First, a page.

Rental insurance is cheap and IMO really, really worth it.

  15. I’ve had renter’s insurance in every apartment, and I have never needed it. But it’s $12 a month, automatically deducted, and I never have to think about. That said, I agree with one of the comments above to double-check that something like camera equipment is covered. I am a PhD student and my laptop is my life, so I have additional “personal article” coverage on it. At least two of my close friends have had their laptops stolen from their desks, one with insurance and one without. I am telling you that the one who did not have insurance was kicking herself about not wanting to pay that $12 a month.

    • I hope you are also backing up your data and writing on a regular basis (even just email it to yourself, but dropbox or whatever is better). My iBook had a motherboard issue when I was working on my dissertation. I took it to the campus help-desk and was told that I was the most relaxed doctoral student with a crashed computer they’d ever seen. I told them I’d backed up at the end of the prior workday, so the only loss would be about 4 hours of work from that morning. Not worth stressing over.

  16. When my friends apartment burned down, their renter’s insurance paid to put them in a hotel while they looked for a new place for over a month, and once they moved, it paid to replace everything they had lost. I promptly realized the benefit in this and started paying for mine for 20 bucks a month, though there were plans as low as 10. It’s a cheap price for some serious peace of mind.

  17. Not only will renters insurance cover your stuff while you rent, but many policies will cover you DURING A MOVE also! So if the movers totally destroy your stuff on a massive cross country move, you’re still good.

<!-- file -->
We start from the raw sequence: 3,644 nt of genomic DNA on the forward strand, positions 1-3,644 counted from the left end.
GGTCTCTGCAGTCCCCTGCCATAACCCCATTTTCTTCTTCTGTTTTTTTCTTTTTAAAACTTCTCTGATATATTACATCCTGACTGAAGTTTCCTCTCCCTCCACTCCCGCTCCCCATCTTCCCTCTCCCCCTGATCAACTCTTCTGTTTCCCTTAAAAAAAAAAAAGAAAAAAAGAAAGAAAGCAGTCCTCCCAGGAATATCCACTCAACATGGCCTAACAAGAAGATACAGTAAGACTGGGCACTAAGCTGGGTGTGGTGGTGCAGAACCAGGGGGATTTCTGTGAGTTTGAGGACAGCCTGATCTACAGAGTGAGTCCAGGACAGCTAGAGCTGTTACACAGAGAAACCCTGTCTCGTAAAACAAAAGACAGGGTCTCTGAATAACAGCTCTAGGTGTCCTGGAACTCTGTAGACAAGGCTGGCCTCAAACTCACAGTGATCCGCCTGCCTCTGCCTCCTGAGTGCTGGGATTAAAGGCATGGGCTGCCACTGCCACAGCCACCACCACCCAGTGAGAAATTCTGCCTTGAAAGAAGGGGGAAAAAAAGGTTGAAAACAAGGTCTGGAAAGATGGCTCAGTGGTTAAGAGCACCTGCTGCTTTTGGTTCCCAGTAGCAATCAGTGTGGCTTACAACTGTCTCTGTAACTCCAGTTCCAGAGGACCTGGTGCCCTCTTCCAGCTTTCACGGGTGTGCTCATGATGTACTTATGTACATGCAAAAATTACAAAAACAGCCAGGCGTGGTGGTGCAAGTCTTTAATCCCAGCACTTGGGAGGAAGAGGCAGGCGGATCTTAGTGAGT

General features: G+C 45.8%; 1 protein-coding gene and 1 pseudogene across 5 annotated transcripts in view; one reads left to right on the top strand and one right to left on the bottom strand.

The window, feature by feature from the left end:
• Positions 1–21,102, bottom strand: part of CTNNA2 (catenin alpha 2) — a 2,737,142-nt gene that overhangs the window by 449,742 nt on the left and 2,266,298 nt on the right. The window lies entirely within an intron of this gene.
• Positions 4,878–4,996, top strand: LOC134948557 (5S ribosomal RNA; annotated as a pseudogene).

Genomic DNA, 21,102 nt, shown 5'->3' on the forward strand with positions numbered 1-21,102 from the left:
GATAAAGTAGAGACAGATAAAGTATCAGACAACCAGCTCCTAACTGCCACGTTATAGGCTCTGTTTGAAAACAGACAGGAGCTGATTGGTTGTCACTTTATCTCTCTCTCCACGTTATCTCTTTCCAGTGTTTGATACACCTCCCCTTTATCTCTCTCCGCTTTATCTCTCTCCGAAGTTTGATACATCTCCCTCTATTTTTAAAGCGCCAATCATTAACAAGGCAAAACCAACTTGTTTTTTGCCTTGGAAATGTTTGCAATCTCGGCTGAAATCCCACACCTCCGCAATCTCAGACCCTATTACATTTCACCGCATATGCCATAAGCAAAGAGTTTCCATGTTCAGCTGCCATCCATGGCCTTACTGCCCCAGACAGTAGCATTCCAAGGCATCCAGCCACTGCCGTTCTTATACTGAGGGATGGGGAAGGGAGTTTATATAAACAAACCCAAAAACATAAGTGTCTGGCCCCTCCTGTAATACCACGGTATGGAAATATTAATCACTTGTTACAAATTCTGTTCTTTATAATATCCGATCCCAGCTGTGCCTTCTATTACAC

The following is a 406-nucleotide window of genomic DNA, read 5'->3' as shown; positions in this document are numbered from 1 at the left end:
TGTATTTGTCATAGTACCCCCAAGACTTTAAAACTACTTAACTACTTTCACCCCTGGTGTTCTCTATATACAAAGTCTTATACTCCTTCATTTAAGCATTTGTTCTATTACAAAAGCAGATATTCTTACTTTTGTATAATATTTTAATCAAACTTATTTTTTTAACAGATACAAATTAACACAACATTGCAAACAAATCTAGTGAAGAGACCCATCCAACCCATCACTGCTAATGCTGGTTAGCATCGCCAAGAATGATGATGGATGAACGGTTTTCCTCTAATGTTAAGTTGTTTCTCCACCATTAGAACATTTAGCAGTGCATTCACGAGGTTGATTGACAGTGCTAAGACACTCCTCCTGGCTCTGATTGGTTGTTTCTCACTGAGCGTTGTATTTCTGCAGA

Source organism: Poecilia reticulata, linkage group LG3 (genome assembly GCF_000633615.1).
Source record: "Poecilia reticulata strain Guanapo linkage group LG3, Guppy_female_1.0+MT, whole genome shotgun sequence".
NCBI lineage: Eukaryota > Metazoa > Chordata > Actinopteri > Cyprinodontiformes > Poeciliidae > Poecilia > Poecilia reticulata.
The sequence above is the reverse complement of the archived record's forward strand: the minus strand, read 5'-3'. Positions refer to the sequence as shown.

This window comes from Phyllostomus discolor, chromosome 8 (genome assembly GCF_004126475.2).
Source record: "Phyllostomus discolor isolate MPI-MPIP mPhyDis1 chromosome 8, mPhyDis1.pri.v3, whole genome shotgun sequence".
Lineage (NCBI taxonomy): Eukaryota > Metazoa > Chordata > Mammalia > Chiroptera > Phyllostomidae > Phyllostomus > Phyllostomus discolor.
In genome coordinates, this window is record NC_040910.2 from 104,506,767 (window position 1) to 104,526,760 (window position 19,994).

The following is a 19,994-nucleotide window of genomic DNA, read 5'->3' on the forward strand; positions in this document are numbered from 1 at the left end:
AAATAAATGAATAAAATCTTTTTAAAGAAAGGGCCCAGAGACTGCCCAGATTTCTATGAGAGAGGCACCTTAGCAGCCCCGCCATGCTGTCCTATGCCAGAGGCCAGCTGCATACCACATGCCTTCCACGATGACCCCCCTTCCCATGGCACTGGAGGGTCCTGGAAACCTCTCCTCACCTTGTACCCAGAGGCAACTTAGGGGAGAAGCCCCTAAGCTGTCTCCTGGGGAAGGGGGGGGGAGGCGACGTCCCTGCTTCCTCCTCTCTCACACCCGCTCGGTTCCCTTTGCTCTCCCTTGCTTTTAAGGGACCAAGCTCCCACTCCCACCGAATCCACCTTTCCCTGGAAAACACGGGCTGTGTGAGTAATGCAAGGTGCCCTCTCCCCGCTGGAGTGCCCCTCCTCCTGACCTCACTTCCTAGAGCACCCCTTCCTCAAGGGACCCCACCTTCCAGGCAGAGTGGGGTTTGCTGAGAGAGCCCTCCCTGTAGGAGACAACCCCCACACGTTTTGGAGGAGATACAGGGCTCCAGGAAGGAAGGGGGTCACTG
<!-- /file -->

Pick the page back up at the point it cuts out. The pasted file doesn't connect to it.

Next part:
18. I have never been without one since I moved out, because my family insisted… and they are really not very expensive. We (Husband and I) pay 98 € a year and are insured upto 100,000. I have had to use it two times now, once when my stew was too large and the cheese started burning in the oven and singed the kitchen and the second time when my cat decided to use my neighbours brand new car as his playarea and scratched the hood. (I know, who gives a… but he did, so I had to pay. And I am glad my insurance covered it, because a brand new lacquer cost 800€ and I might just have throttled my cat for that.) Think about it this way: Would you be able to replace all of your stuff, in case something did happen, without running into serious troubles? And would you be able to pay for your neighbours damages?

  19. For a long time I didn’t do it because I was really really poor and didn’t really even own anything of value – but then a friend of mine pointed out that things add up. If suddenly EVERYTHING I owned was gone, where would I start? Bus pass? Clothes for work? Winter coat? Work-and-winter-appropriate footwear? Food? I was poor enough that I really would not have been able to afford more than one of those things a month, never mind finding a new place to live or whatever else – and I realized it could take me years to get back to the relatively meager situation I was currently in… I looked into it, thinking I couldn’t afford it, and found it was $8 per month.